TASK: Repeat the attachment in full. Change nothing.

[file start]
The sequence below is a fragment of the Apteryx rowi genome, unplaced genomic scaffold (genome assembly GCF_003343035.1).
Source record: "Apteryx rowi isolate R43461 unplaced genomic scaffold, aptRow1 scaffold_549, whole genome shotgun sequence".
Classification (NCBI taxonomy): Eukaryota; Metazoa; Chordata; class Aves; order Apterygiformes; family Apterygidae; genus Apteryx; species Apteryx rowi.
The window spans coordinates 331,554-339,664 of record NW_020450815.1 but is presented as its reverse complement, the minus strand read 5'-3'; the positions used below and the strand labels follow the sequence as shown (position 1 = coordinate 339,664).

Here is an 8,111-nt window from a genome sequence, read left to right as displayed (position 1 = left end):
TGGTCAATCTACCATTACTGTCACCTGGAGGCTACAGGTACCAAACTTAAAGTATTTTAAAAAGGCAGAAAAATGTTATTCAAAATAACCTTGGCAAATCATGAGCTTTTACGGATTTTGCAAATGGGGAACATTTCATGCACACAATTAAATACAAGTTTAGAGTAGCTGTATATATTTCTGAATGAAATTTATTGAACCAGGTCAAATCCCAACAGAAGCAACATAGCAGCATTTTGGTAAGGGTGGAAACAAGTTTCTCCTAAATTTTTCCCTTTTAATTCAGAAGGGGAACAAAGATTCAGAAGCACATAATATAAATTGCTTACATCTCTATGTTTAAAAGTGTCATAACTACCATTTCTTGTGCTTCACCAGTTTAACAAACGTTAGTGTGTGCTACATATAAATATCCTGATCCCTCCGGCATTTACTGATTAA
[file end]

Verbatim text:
The sequence below is a fragment of the Apteryx rowi genome, unplaced genomic scaffold (genome assembly GCF_003343035.1).
Source record: "Apteryx rowi isolate R43461 unplaced genomic scaffold, aptRow1 scaffold_549, whole genome shotgun sequence".
Classification (NCBI taxonomy): Eukaryota; Metazoa; Chordata; class Aves; order Apterygiformes; family Apterygidae; genus Apteryx; species Apteryx rowi.
The window spans coordinates 331,554-339,664 of record NW_020450815.1 but is presented as its reverse complement, the minus strand read 5'-3'; the positions used below and the strand labels follow the sequence as shown (position 1 = coordinate 339,664).

Here is an 8,111-nt window from a genome sequence, read left to right as displayed (position 1 = left end):
TGGTCAATCTACCATTACTGTCACCTGGAGGCTACAGGTACCAAACTTAAAGTATTTTAAAAAGGCAGAAAAATGTTATTCAAAATAACCTTGGCAAATCATGAGCTTTTACGGATTTTGCAAATGGGGAACATTTCATGCACACAATTAAATACAAGTTTAGAGTAGCTGTATATATTTCTGAATGAAATTTATTGAACCAGGTCAAATCCCAACAGAAGCAACATAGCAGCATTTTGGTAAGGGTGGAAACAAGTTTCTCCTAAATTTTTCCCTTTTAATTCAGAAGGGGAACAAAGATTCAGAAGCACATAATATAAATTGCTTACATCTCTATGTTTAAAAGTGTCATAACTACCATTTCTTGTGCTTCACCAGTTTAACAAACGTTAGTGTGTGCTACATATAAATATCCTGATCCCTCCGGCATTTACTGATTAA